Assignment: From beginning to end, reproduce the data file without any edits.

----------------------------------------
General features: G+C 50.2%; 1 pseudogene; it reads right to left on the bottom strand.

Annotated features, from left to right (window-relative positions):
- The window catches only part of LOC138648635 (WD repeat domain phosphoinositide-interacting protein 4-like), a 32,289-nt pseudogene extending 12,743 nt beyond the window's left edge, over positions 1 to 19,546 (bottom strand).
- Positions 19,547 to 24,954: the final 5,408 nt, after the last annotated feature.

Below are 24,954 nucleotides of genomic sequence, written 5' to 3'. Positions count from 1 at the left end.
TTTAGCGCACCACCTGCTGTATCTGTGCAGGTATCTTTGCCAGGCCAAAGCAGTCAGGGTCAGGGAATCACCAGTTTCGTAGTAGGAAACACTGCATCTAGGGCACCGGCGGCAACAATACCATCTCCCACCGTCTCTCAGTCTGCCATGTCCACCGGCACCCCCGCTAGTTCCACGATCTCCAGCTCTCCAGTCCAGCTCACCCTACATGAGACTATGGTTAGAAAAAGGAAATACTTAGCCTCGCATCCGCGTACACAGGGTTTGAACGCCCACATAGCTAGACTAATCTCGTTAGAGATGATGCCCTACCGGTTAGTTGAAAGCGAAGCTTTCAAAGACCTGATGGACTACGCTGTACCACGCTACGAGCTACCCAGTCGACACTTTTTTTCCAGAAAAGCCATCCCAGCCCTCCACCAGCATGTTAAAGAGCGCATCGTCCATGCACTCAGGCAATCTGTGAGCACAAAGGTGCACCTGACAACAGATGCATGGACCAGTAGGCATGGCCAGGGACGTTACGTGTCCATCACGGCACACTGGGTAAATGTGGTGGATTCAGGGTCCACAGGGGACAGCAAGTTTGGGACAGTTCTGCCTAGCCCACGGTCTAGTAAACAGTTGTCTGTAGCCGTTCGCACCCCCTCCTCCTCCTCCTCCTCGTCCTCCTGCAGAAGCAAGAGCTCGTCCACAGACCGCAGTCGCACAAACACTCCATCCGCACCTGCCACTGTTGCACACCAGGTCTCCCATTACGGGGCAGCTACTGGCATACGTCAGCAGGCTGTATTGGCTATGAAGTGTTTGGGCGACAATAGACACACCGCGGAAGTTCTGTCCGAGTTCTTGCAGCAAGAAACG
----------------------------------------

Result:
General features: G+C 50.2%; 1 pseudogene; it reads right to left on the bottom strand.

Annotated features, from left to right (window-relative positions):
- The window catches only part of LOC138648635 (WD repeat domain phosphoinositide-interacting protein 4-like), a 32,289-nt pseudogene extending 12,743 nt beyond the window's left edge, over positions 1 to 19,546 (bottom strand).
- Positions 19,547 to 24,954: the final 5,408 nt, after the last annotated feature.

Below are 24,954 nucleotides of genomic sequence, written 5' to 3'. Positions count from 1 at the left end.
TTTAGCGCACCACCTGCTGTATCTGTGCAGGTATCTTTGCCAGGCCAAAGCAGTCAGGGTCAGGGAATCACCAGTTTCGTAGTAGGAAACACTGCATCTAGGGCACCGGCGGCAACAATACCATCTCCCACCGTCTCTCAGTCTGCCATGTCCACCGGCACCCCCGCTAGTTCCACGATCTCCAGCTCTCCAGTCCAGCTCACCCTACATGAGACTATGGTTAGAAAAAGGAAATACTTAGCCTCGCATCCGCGTACACAGGGTTTGAACGCCCACATAGCTAGACTAATCTCGTTAGAGATGATGCCCTACCGGTTAGTTGAAAGCGAAGCTTTCAAAGACCTGATGGACTACGCTGTACCACGCTACGAGCTACCCAGTCGACACTTTTTTTCCAGAAAAGCCATCCCAGCCCTCCACCAGCATGTTAAAGAGCGCATCGTCCATGCACTCAGGCAATCTGTGAGCACAAAGGTGCACCTGACAACAGATGCATGGACCAGTAGGCATGGCCAGGGACGTTACGTGTCCATCACGGCACACTGGGTAAATGTGGTGGATTCAGGGTCCACAGGGGACAGCAAGTTTGGGACAGTTCTGCCTAGCCCACGGTCTAGTAAACAGTTGTCTGTAGCCGTTCGCACCCCCTCCTCCTCCTCCTCCTCGTCCTCCTGCAGAAGCAAGAGCTCGTCCACAGACCGCAGTCGCACAAACACTCCATCCGCACCTGCCACTGTTGCACACCAGGTCTCCCATTACGGGGCAGCTACTGGCATACGTCAGCAGGCTGTATTGGCTATGAAGTGTTTGGGCGACAATAGACACACCGCGGAAGTTCTGTCCGAGTTCTTGCAGCAAGAAACG